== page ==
Are EVs really fluctuating in sales? Several automakers have been warning this year that the transition over to increased sales will need to slow down as demand declines. Part of the reason is likely due to the fluctuations in supply for a few of the EV models — not the entire market, according to David Reichmuth, Senior Engineer, Clean Transportation Program at Union of Concerned Scientists. About a year ago, a number of EV models were in short supply and dealers had waiting lists of buyers. This year, oversupply has been the case for some EV models. Buyer interest is still there (measured by sales, which are up this year in the US), but the supply of some EV models is facing diminishing consumer demand (or unrealistic production forecasts). Overall, the EV market in the US and other global markets is still looking good, but there could be a downturn the rest of the year. Sales were down in October of this year — with EV sales down, and prices down about 22% year-over-year, which is mainly affected by Tesla sales dropping.
Taking a wholistic approach to sustainable emissions reduction: The most intensive country for electric vehicles as a share of its new vehicle sales presents a good look at the real challenges markets around the world face in reducing greenhouse gas emissions and keeping a workable transportation system in place. That would be Norway, which plans to ban the sale of all fossil-fuel powered vehicles, including hybrids, from 2025. Last year, more than 153,000 plug-in electric vehicles were registered in Norway, which made up nearly 88% of the total volume — higher than in 2021 by nearly one percent. For 2022, Norway led the global market for percentage of total new vehicle sales followed by Iceland (41%), Sweden (32%), the Netherlands (24%), and China (22%), according to analysis by World Resources Institute. The country has been receiving praise and acknowledgement for that accomplishment by the New York Times, the Guardian, Environmental Defense Fund, the World Economic Forum, and Tesla CEO Elon Musk.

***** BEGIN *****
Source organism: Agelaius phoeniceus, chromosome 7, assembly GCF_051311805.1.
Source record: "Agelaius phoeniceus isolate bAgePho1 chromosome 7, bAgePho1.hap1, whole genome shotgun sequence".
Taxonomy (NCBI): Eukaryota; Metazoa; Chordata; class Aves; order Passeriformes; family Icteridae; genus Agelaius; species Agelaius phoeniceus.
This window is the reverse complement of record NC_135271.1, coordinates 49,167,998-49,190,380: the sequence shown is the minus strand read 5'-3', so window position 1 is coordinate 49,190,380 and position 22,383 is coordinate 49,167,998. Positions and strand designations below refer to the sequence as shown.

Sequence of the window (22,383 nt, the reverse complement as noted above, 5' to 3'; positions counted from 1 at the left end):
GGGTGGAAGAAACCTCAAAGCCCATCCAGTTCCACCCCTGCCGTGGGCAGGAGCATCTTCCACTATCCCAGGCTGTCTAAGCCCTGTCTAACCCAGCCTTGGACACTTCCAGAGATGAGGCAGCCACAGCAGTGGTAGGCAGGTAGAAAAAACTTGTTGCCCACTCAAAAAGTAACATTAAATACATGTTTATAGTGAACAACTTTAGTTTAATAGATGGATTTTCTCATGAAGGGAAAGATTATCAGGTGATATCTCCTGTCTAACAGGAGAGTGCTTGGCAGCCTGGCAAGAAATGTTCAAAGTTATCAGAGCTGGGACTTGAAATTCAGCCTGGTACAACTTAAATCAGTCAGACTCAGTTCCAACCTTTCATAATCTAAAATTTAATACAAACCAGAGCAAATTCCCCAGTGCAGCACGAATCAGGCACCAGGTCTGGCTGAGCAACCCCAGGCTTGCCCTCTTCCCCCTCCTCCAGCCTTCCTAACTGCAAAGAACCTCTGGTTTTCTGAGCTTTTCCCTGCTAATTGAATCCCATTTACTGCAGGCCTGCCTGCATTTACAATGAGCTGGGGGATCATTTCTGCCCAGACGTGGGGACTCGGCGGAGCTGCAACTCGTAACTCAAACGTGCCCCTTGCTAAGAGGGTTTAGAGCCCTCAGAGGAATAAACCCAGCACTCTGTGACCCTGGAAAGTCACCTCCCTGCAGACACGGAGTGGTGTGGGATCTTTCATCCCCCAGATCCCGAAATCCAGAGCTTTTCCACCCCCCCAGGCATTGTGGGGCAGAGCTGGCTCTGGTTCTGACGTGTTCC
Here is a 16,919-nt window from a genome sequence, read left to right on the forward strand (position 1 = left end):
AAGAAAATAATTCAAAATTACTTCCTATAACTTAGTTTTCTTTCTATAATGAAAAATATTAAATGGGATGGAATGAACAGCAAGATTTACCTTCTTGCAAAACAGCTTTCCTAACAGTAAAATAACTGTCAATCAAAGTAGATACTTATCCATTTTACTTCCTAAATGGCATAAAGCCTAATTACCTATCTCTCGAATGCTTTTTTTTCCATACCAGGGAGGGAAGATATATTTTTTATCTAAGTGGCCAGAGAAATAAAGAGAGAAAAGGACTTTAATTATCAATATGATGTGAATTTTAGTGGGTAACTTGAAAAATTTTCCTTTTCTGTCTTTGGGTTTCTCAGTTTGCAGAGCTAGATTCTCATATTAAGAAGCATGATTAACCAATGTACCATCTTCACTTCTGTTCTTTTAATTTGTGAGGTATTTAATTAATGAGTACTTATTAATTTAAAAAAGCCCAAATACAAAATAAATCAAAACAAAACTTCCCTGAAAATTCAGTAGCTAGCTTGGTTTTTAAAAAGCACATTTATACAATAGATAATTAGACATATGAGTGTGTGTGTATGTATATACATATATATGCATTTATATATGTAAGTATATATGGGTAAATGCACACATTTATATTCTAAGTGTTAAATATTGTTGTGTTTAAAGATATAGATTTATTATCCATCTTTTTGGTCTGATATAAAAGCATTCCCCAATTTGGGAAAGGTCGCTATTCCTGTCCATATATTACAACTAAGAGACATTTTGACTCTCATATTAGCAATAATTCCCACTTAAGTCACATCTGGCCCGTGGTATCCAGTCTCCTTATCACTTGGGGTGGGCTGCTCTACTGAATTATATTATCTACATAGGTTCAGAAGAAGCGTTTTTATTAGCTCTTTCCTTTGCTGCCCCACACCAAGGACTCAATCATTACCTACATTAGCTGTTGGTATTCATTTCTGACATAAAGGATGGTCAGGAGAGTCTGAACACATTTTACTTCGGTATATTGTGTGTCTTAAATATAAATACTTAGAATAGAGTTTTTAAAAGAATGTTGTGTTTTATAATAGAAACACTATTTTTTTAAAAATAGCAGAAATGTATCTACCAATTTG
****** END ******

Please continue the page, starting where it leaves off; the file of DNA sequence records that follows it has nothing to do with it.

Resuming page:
The generous subsidies that drove the EV sales won’t be so plentiful in the near future. Norway may back down from funding the subsidies and redirect funds to other goals, such as supporting city efforts to transition over to alternative transportation modes supporting transit, bicycling, and other efforts to reduce the volume of vehicles on roads, that would address emissions reductions, enhance road safety, and help enliven urban life. There’s also been criticism that EV subsides have gone mainly to affluent Norwegians, adding to the gap between rich and poor in a country that’s prided itself on progressive social policies. This debate is being addressed in the US and around the world. While supporting EV sales and charging infrastructure is a necessity, concern over crowded, congested city streets continues to rise. Perhaps there will be greater support for vehicles such as electric buses and vans transporting groups from Destination A to B — eventually autonomous as well.